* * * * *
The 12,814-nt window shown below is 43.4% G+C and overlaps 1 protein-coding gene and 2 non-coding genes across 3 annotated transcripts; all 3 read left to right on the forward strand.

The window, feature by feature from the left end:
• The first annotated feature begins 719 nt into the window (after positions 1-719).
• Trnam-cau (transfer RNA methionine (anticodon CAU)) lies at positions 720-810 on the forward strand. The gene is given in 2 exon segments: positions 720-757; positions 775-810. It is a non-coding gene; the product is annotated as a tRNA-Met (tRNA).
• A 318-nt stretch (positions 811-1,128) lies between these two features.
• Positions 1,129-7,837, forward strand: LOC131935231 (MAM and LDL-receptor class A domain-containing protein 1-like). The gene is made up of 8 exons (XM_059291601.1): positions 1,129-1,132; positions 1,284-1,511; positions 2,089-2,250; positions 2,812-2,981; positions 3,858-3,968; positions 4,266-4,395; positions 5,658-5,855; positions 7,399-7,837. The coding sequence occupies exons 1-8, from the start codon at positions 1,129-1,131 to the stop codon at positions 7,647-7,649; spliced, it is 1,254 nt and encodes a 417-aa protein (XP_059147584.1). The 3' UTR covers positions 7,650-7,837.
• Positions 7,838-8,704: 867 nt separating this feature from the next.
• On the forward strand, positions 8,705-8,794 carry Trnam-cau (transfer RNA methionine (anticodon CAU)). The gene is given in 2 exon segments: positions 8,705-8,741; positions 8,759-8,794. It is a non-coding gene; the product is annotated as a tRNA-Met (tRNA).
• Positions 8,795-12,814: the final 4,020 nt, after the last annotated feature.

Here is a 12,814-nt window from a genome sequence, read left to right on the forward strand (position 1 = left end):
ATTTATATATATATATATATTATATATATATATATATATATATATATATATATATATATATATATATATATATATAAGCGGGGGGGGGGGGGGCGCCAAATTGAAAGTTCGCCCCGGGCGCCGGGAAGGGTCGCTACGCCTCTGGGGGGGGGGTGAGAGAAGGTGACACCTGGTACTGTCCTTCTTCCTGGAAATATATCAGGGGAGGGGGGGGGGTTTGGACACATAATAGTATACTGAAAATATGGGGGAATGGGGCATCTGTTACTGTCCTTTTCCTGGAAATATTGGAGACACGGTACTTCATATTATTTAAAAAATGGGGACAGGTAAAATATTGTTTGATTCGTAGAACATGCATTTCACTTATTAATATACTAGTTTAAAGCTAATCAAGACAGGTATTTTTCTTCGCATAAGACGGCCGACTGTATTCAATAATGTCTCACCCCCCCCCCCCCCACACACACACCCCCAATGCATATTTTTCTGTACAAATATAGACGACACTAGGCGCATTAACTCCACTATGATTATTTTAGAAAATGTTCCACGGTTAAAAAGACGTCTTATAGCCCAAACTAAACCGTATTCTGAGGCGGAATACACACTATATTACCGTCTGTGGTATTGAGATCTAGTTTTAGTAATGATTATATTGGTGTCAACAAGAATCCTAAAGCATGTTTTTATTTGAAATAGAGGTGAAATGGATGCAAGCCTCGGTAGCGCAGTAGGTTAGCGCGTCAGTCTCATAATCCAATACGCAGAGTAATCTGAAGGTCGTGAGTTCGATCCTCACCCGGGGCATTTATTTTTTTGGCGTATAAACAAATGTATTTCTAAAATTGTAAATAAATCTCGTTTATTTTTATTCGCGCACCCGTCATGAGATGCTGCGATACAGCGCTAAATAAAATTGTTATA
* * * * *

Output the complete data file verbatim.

The 12,814-nt window shown below is 43.4% G+C and overlaps 1 protein-coding gene and 2 non-coding genes across 3 annotated transcripts; all 3 read left to right on the forward strand.

The window, feature by feature from the left end:
• The first annotated feature begins 719 nt into the window (after positions 1-719).
• Trnam-cau (transfer RNA methionine (anticodon CAU)) lies at positions 720-810 on the forward strand. The gene is given in 2 exon segments: positions 720-757; positions 775-810. It is a non-coding gene; the product is annotated as a tRNA-Met (tRNA).
• A 318-nt stretch (positions 811-1,128) lies between these two features.
• Positions 1,129-7,837, forward strand: LOC131935231 (MAM and LDL-receptor class A domain-containing protein 1-like). The gene is made up of 8 exons (XM_059291601.1): positions 1,129-1,132; positions 1,284-1,511; positions 2,089-2,250; positions 2,812-2,981; positions 3,858-3,968; positions 4,266-4,395; positions 5,658-5,855; positions 7,399-7,837. The coding sequence occupies exons 1-8, from the start codon at positions 1,129-1,131 to the stop codon at positions 7,647-7,649; spliced, it is 1,254 nt and encodes a 417-aa protein (XP_059147584.1). The 3' UTR covers positions 7,650-7,837.
• Positions 7,838-8,704: 867 nt separating this feature from the next.
• On the forward strand, positions 8,705-8,794 carry Trnam-cau (transfer RNA methionine (anticodon CAU)). The gene is given in 2 exon segments: positions 8,705-8,741; positions 8,759-8,794. It is a non-coding gene; the product is annotated as a tRNA-Met (tRNA).
• Positions 8,795-12,814: the final 4,020 nt, after the last annotated feature.

Here is a 12,814-nt window from a genome sequence, read left to right on the forward strand (position 1 = left end):
ATTTATATATATATATATATTATATATATATATATATATATATATATATATATATATATATATATATATATATATAAGCGGGGGGGGGGGGGGCGCCAAATTGAAAGTTCGCCCCGGGCGCCGGGAAGGGTCGCTACGCCTCTGGGGGGGGGGTGAGAGAAGGTGACACCTGGTACTGTCCTTCTTCCTGGAAATATATCAGGGGAGGGGGGGGGGTTTGGACACATAATAGTATACTGAAAATATGGGGGAATGGGGCATCTGTTACTGTCCTTTTCCTGGAAATATTGGAGACACGGTACTTCATATTATTTAAAAAATGGGGACAGGTAAAATATTGTTTGATTCGTAGAACATGCATTTCACTTATTAATATACTAGTTTAAAGCTAATCAAGACAGGTATTTTTCTTCGCATAAGACGGCCGACTGTATTCAATAATGTCTCACCCCCCCCCCCCCCACACACACACCCCCAATGCATATTTTTCTGTACAAATATAGACGACACTAGGCGCATTAACTCCACTATGATTATTTTAGAAAATGTTCCACGGTTAAAAAGACGTCTTATAGCCCAAACTAAACCGTATTCTGAGGCGGAATACACACTATATTACCGTCTGTGGTATTGAGATCTAGTTTTAGTAATGATTATATTGGTGTCAACAAGAATCCTAAAGCATGTTTTTATTTGAAATAGAGGTGAAATGGATGCAAGCCTCGGTAGCGCAGTAGGTTAGCGCGTCAGTCTCATAATCCAATACGCAGAGTAATCTGAAGGTCGTGAGTTCGATCCTCACCCGGGGCATTTATTTTTTTGGCGTATAAACAAATGTATTTCTAAAATTGTAAATAAATCTCGTTTATTTTTATTCGCGCACCCGTCATGAGATGCTGCGATACAGCGCTAAATAAAATTGTTATA